In this case, there was diffuse, infiltrative involvement of the kidney which differs from well–circumscribed, exophytic, often lobulated masses identified in renal cell carcinoma. Aside from ES⁄ PNET, other tumors in the differential of an infiltrative mass include involvement by lymphoma , urothelial carcinoma, medullary carcinoma and granulocytic sarcoma⁄leukemia . The additional findings of tumor thrombus formation and peripheral areas of hemorrhage and necrosis also lend support to a diagnosis of ES⁄ PNET rather than other renal tumors. Proper staging of renal ES⁄ PNET is critically important. Indeed, Hyun Lee and colleagues showed that renal ES⁄PNETs had a more aggressive clinical course relative to conventional renal cell carcinoma and had a higher rate of renal vein thrombosis (80%) and distant metastasis at the time of initial diagnosis [6,11]. Common sites of metastasis include the lung, liver, and bone (25%-50%) . Imaging techniques such as MRI and CT provide excellent evaluation of renal vein and IVC involvement as well as assessing for metastatic disease. Additionally, 99–technetium scintigraphy may be useful for the detection of bone metastases .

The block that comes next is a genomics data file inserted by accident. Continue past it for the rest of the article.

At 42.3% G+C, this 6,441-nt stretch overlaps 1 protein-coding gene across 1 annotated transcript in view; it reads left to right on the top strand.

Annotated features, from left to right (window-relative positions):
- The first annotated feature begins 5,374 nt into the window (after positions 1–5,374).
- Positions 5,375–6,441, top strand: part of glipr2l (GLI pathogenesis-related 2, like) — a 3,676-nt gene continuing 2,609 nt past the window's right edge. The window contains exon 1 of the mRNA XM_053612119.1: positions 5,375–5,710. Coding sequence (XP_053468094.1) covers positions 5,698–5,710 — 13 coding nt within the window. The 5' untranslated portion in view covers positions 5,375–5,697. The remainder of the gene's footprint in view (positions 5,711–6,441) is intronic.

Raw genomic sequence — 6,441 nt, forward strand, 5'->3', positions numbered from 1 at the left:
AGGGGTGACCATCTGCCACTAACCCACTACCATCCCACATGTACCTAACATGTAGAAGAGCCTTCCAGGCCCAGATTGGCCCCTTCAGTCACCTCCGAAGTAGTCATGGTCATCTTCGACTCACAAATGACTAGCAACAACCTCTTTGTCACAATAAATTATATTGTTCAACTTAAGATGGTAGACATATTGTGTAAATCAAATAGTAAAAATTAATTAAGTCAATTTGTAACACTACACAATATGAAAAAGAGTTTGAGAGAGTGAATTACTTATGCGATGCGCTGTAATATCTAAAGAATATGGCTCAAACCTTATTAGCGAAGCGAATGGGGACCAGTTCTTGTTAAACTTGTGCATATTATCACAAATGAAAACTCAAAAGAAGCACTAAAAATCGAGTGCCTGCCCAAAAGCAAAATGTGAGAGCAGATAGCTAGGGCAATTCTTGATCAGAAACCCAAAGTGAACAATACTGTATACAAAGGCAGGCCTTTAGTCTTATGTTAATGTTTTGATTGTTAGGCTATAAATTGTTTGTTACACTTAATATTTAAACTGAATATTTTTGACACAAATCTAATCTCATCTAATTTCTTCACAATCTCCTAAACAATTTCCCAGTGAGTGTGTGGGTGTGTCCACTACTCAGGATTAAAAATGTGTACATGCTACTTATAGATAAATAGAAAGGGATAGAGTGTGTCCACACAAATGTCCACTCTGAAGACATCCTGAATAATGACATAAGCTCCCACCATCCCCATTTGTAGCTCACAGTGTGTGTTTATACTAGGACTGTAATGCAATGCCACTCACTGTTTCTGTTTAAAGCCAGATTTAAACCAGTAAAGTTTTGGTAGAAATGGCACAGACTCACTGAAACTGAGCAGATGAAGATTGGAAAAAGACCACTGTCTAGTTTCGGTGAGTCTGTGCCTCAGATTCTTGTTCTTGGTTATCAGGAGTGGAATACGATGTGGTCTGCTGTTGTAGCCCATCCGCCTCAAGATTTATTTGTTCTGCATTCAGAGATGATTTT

Given the challenge of differentiating renal ES⁄PNET from other renal tumors on imaging, the diagnosis of these tumors is often predicated on an accurate surgical pathologic evaluation either on biopsy material or resected specimens . Paralleling the challenges seen in radiology, the histopathologic features of renal ES⁄ PNET demonstrate significant overlap with other small round blue cell tumors, including Wilms tumor, neuroblastoma, desmoplastic small round cell tumor and lymphoma. Immunohistochemical and molecular studies, therefore, play a critical role in differentiating these tumor types. Renal ES⁄PNET tumors are characterized by positive Immunohistochemical staining for CD99 (MIC2), FLI–1, vimentin and NSE and are typically negative for pankeratin, desmin, WT–1, GFAP and PAX2. The Immunohistochemical findings are further supported by the identification of a characteristic EWSR1⁄FLI1 fusion product that results from a t (11;22) (q24⁄q22;q12) translocation. This translocation is identified 90% of cases, and unequivocally confirms the diagnosis .